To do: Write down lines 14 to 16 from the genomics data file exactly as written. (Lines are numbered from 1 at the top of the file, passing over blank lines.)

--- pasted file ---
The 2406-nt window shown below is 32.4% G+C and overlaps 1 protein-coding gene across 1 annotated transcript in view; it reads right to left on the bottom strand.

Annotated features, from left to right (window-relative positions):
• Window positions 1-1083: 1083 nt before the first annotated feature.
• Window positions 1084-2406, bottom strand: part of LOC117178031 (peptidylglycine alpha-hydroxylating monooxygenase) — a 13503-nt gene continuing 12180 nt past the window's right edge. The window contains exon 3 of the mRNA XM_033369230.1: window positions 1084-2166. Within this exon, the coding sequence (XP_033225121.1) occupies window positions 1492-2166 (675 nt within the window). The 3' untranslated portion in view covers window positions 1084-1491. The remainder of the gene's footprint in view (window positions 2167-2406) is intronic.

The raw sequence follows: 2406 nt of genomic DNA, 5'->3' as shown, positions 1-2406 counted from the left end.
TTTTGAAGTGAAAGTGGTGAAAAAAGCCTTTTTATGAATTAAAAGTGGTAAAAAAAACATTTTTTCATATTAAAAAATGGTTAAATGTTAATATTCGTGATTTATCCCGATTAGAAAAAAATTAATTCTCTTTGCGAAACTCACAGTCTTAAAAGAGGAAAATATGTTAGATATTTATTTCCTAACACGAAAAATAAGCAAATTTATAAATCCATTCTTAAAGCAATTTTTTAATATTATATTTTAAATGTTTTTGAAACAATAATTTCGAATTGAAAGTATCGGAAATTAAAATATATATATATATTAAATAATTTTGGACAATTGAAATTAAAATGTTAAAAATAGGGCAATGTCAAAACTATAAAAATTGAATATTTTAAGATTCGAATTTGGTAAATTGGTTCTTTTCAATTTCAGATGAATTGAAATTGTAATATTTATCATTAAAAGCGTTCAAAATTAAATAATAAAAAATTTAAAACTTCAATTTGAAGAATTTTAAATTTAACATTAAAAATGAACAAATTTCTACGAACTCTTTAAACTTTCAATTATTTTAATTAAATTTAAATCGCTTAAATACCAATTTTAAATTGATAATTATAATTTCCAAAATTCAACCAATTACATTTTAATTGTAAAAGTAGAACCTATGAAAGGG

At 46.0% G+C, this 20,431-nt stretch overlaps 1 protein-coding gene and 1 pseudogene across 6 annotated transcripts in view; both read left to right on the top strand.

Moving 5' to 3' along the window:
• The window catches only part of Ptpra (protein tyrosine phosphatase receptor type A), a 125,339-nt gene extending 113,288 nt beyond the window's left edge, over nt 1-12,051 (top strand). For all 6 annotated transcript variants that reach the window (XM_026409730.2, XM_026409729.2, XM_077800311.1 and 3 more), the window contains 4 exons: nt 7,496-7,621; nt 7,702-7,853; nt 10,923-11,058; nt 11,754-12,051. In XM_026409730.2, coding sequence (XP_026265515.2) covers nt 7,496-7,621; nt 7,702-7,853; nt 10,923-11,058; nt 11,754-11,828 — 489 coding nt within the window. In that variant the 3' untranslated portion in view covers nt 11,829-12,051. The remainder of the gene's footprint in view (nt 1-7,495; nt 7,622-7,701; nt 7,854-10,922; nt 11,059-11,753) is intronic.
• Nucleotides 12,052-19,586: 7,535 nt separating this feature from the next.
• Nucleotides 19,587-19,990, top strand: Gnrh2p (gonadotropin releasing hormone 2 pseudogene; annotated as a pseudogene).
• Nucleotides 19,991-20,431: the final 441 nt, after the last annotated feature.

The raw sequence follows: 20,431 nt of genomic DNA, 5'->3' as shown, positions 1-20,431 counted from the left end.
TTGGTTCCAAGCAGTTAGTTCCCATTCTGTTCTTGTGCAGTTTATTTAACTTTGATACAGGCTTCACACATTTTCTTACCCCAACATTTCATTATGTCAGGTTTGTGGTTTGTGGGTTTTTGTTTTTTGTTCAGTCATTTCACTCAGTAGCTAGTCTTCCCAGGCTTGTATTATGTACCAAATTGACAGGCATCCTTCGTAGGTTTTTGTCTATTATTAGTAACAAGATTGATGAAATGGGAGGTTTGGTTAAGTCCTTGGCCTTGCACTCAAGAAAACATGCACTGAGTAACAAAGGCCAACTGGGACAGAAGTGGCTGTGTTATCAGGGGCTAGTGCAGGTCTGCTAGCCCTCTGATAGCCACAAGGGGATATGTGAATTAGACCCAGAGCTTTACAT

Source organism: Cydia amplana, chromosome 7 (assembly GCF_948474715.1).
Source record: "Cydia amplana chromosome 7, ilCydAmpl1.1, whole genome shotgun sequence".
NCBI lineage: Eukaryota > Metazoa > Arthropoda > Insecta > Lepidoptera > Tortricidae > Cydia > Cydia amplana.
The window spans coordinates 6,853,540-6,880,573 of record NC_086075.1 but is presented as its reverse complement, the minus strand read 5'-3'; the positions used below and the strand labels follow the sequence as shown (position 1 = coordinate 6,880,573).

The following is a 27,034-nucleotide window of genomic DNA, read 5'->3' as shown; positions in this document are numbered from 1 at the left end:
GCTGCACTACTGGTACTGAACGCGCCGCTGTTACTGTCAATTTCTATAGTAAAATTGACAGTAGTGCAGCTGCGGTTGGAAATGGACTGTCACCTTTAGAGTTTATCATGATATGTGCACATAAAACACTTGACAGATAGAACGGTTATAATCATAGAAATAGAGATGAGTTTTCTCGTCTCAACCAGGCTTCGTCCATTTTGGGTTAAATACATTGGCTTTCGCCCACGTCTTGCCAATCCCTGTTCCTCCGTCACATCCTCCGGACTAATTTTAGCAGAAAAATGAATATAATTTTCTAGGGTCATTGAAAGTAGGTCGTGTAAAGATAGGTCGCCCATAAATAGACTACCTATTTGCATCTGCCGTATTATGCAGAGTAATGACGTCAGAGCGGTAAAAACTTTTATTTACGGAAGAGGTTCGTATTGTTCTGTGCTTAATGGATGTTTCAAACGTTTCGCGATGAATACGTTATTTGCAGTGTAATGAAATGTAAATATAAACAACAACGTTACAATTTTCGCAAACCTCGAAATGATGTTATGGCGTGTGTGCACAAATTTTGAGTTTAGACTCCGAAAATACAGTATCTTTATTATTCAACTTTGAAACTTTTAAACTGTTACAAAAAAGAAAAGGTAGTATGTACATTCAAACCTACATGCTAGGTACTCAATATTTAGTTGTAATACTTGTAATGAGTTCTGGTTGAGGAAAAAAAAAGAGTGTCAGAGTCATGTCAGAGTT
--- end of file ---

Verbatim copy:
TTGGTTCCAAGCAGTTAGTTCCCATTCTGTTCTTGTGCAGTTTATTTAACTTTGATACAGGCTTCACACATTTTCTTACCCCAACATTTCATTATGTCAGGTTTGTGGTTTGTGGGTTTTTGTTTTTTGTTCAGTCATTTCACTCAGTAGCTAGTCTTCCCAGGCTTGTATTATGTACCAAATTGACAGGCATCCTTCGTAGGTTTTTGTCTATTATTAGTAACAAGATTGATGAAATGGGAGGTTTGGTTAAGTCCTTGGCCTTGCACTCAAGAAAACATGCACTGAGTAACAAAGGCCAACTGGGACAGAAGTGGCTGTGTTATCAGGGGCTAGTGCAGGTCTGCTAGCCCTCTGATAGCCACAAGGGGATATGTGAATTAGACCCAGAGCTTTACAT

Source organism: Cydia amplana, chromosome 7 (assembly GCF_948474715.1).
Source record: "Cydia amplana chromosome 7, ilCydAmpl1.1, whole genome shotgun sequence".